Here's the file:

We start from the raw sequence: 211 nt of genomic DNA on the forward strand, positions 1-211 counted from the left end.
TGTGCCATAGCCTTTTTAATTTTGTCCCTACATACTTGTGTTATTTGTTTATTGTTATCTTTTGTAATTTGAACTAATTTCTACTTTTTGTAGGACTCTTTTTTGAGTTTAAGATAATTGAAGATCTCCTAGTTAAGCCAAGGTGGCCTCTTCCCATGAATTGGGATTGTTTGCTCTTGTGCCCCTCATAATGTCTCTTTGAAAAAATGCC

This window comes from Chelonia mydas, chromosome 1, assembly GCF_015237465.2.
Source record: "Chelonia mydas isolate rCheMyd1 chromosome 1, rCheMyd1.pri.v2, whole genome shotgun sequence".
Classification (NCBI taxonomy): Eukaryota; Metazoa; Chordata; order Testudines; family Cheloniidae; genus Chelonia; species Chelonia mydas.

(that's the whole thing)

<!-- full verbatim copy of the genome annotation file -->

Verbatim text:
We start from the raw sequence: 211 nt of genomic DNA on the forward strand, positions 1-211 counted from the left end.
TGTGCCATAGCCTTTTTAATTTTGTCCCTACATACTTGTGTTATTTGTTTATTGTTATCTTTTGTAATTTGAACTAATTTCTACTTTTTGTAGGACTCTTTTTTGAGTTTAAGATAATTGAAGATCTCCTAGTTAAGCCAAGGTGGCCTCTTCCCATGAATTGGGATTGTTTGCTCTTGTGCCCCTCATAATGTCTCTTTGAAAAAATGCC

This window comes from Chelonia mydas, chromosome 1, assembly GCF_015237465.2.
Source record: "Chelonia mydas isolate rCheMyd1 chromosome 1, rCheMyd1.pri.v2, whole genome shotgun sequence".
Classification (NCBI taxonomy): Eukaryota; Metazoa; Chordata; order Testudines; family Cheloniidae; genus Chelonia; species Chelonia mydas.